How The Democratic Party Lost In Philly

This past week has been a veritable rollercoaster ride leading up to and during the Democratic National Convention in Philadelphia. Here's the run down:

It began with the WikiLeaks DNC email revelations which confirmed what many Bernie Sanders supporters, and even the candidate himself, have been saying for months: the primaries were rigged by the Democratic establishment to tip the scales in favor of Hillary Clinton.

From a minuscule number of debates scheduled at absurd times to limit exposure, to suspending Sanders' campaign from accessing a crucial voter database. From media collusion and a near-complete mainstream media blackout, to premature superdelegate tallies. From voter suppression in Arizona, Nevada and California, to electioneering in Massachusetts and voter roll purges in New York and many others. Everything Bernie supporters were outraged about, ridiculed and called conspiracy theorists for has been borne out as truth.

The resignation and exclusion of Debbie Wasserman Schultz as DNC chair was a purely symbolic, face-saving attempt by the DNC which failed at reconciling with Bernie supporters and assuaging any of their concerns. Instead those concerns were doubled by the selection of TPP Fast Track supporter, Tim Kaine (D-VA) as the vice-presidential nominee. This, along with the recent assertion by Terry McAuliffe (D-VA) that Hillary would flip flop back to her original TPP support, does not bode well for attempts at unification with progressives.

Their sentiment was on national display day one of the convention. Hundreds of Sanders delegates inside Wells Fargo Arena, and tens-of-thousands of supporters outside, let their outrage be seen and heard by turning their backs to the stage, holding up anti-TPP signs and booing nearly every time Clinton or Kaine's names were mentioned (save Michelle Obama's speech, naturally, nothing against FLOTUS). Not even Bernie Sanders could convince his supporters to fall in line with the Clinton coronation, as earlier in the day he heard boos when endorsing the Democratic ticket. Of course, that didn't mean they'd lost their support for him. During his keynote speech, Bernie received the longest and loudest ovation of the night, lasting nearly three minutes, typically the response reserved only for Party nominees.

Day two was just as bumpy. Following rousing, impassioned speeches by Tulsi Gabbard (D-HI), and other Sanders surrogates (former Ohio State Senator Nina Turner was removed from the speaking list) the much-anticipated and largely ceremonial roll call vote was held. In that vote (decided earlier that morning during a DNC sponsored breakfast) superdelegates were included in pledged delegate totals to once again create the optics of a much larger Clinton victory. Nearly 90 percent of superdelegates cast their vote for Hillary, meaning, without their votes, she was 177 delegate votes shy of the 2,383 required.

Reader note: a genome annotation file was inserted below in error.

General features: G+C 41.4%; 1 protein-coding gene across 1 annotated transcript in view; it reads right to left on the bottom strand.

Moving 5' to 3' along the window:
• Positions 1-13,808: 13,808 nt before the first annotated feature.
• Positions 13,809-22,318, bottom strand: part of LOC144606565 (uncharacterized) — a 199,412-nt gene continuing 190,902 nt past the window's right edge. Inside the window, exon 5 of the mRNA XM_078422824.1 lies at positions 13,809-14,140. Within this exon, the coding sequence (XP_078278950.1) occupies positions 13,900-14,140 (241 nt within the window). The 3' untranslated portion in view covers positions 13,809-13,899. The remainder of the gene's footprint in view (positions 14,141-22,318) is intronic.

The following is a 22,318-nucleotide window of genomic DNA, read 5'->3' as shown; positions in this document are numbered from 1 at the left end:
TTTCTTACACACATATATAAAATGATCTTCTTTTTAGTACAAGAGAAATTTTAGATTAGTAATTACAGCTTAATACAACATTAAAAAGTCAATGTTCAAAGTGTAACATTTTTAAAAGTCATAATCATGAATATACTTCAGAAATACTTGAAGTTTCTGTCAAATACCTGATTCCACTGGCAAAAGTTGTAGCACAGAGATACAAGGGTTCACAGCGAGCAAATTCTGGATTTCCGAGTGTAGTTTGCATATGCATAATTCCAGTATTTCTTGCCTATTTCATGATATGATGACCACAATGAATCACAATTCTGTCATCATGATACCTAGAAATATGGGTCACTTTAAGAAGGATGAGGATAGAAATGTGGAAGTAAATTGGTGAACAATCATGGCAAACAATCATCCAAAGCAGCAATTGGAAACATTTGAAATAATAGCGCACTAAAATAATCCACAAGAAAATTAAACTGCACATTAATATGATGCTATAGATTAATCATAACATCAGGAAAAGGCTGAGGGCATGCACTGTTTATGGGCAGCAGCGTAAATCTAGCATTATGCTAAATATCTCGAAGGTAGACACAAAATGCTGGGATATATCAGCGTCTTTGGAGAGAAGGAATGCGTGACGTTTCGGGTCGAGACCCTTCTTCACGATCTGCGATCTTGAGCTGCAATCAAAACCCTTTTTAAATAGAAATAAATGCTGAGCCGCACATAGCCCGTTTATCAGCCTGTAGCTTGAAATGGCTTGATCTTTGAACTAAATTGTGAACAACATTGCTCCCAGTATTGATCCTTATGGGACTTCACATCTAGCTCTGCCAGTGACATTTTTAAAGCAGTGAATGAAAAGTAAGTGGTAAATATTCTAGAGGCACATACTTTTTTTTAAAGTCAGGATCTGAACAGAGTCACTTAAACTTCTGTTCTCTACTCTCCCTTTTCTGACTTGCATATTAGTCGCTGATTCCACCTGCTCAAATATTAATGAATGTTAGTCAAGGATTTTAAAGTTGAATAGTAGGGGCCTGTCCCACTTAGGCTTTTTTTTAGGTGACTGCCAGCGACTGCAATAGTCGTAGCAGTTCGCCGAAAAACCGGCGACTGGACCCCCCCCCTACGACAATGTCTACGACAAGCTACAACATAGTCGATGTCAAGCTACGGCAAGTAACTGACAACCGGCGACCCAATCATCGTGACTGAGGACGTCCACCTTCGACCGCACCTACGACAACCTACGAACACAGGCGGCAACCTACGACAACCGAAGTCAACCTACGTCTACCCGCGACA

This spectacle culminated with Bernie Sanders' home state of Vermont electing to read their votes last and Bernie himself proposing to concede his delegates and the nomination to Hillary Clinton by acclamation, as she did for then-Senator Obama in 2008. Bernie then proceeded back up the stairs of the arena. (The following day, Bernie said he would be leaving the Democratic Party and returning to the Senate as an Independent saying, "I was elected as an Independent.")

Unknown to Bernie, many of his delegates, and many of his supporters nationally, did the same. Immediately following the formal roll call nomination of Hillary Clinton, a majority of Sanders delegates rose from their seats and exited the arena, some having their credentials stripped as they left. For them, the convention is over, and so is their Democratic Party membership.

DNC officials were scrambling to find ways to fill in the empty delegate seats to keep the Hillary love-fest running as smoothly as possible from here on out. Thanks to their MSM friends not showing the hollowed out sections on day two and most of the Sanders delegates seats being filled by Clinton-supporting spectators on day three, they'll probably succeed in their optical illusion to a unengaged public.

The progressives and Independents who overwhelmingly supported Bernie this primary season, however, are not fooled. They will not be led down the corrupt Clinton path. They will not hold there noses any longer to vote for a lesser evil. They will seek out the greater good instead. They are, ironically, taking the advice of angry Clinton supporters and Democratic party elites by leaving the party their ideals were never welcome in to begin with. Perhaps Jill Stein and the Green Party will be more inclusive.



The Democratic Party's progressive base, its ideological soul, has walked out. Good luck getting it back.

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